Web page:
News has finally come down that former fixer of President Donald Trump will be facing three years in prison in part for arranging payments of hush money to cover up the President’s nefarious affairs prior to taking residence in The White House.
NEW YORK — Michael Cohen, President Donald Trump’s one-time fixer, was sentenced Wednesday to three years in prison for crimes that included arranging the payment of hush money to conceal his boss’ alleged sexual affairs, telling a judge that he agreed time and again to cover up Trump’s “dirty deeds” out of “blind loyalty.”
Separately, the legal and political peril surrounding Trump appeared to deepen when prosecutors announced that another major piece of the investigation had fallen into place: The parent company of the National Enquirer acknowledged dispensing some of the hush money in concert with the Trump campaign to fend off a scandal that could have damaged his bid for the White House.
Cohen, 52, shook his head slightly and closed his eyes as a judge pronounced his sentence for evading $1.4 million in taxes, lying about Trump’s business dealings in Russia and violating campaign-finance laws in buying the silence of porn star Stormy Daniels and Playboy centerfold Karen McDougal, who claimed they had sex with the candidate. Cohen and federal prosecutors have said the payments were made at Trump’s direction to influence the election.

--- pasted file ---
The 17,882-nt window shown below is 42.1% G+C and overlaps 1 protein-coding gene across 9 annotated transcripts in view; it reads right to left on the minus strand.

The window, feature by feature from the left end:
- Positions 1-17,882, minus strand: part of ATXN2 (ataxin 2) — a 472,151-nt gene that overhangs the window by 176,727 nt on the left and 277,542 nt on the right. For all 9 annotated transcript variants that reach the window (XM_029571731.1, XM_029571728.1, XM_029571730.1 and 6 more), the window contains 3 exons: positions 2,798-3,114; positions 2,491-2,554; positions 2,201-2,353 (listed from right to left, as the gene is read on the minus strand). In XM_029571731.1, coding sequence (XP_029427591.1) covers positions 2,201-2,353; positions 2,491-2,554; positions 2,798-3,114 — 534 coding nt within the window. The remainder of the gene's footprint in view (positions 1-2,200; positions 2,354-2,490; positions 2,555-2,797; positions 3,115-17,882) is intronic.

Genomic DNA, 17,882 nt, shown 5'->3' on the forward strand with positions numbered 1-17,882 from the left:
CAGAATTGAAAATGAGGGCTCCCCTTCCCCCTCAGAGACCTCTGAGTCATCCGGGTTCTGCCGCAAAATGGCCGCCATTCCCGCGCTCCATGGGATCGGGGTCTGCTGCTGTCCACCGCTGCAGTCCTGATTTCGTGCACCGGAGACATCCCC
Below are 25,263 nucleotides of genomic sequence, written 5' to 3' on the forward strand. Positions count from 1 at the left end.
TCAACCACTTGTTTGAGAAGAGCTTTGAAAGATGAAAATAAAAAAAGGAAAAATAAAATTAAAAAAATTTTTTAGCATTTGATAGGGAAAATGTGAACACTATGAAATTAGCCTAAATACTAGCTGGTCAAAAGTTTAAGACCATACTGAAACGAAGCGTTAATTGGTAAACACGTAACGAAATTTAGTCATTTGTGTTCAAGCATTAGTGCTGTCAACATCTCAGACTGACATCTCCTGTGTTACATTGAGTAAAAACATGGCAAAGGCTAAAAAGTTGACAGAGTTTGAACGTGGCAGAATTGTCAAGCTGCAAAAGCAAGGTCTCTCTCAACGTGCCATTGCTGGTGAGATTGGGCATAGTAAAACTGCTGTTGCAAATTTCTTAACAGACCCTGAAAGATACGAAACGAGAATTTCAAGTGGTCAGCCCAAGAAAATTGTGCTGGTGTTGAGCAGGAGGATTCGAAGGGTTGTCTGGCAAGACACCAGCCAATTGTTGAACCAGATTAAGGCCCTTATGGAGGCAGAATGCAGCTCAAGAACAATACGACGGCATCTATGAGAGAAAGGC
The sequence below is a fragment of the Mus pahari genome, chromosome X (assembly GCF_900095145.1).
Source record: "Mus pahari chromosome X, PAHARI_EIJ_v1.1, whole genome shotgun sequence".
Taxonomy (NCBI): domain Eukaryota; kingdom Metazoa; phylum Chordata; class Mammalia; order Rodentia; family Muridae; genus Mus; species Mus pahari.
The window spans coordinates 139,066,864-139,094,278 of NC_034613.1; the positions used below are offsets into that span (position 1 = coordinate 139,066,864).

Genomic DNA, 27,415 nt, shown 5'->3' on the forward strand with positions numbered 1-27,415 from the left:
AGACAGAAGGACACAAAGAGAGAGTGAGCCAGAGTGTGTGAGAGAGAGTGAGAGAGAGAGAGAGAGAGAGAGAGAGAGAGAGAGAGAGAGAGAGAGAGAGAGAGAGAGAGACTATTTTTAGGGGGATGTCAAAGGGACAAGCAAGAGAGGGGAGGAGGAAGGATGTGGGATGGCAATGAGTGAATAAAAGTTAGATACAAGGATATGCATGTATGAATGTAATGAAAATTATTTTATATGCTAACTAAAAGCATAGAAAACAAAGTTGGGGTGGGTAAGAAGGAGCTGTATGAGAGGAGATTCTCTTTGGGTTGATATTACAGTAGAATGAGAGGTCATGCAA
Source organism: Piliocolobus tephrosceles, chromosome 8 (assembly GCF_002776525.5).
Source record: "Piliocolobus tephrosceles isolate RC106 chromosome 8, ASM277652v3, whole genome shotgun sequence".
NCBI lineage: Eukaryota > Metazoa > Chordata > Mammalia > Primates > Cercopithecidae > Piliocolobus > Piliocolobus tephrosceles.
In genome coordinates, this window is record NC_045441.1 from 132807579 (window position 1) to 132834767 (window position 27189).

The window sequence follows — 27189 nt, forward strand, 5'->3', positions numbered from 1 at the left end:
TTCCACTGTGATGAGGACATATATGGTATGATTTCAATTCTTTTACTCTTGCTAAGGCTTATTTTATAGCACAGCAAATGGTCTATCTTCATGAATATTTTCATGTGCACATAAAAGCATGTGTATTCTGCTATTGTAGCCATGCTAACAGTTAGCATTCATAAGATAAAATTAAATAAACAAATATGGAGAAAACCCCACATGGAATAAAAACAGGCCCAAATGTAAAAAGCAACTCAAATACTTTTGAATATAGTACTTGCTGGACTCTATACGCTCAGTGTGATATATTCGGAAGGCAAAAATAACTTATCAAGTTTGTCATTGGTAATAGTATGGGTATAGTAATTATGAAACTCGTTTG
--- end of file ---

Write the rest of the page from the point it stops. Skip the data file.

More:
“Time and time again, I felt it was my duty to cover up his dirty deeds rather than to listen to my own inner voice and my moral compass,” said a choked-up Cohen, a lawyer who once boasted he would “take a bullet” for Trump. “My weakness can be characterized as a blind loyalty to Donald Trump, and I was weak for not having the strength to question and to refuse his demands.”
The twin developments represented a double dose of bad news for the president, who ignored reporters’ questions about Cohen during an appearance at the White House later in the day.
Cohen is the first and, so far, only member of Trump’s circle during two years of investigations to go into open court and implicate him in a crime, though whether a president can be prosecuted under the Constitution is an open question.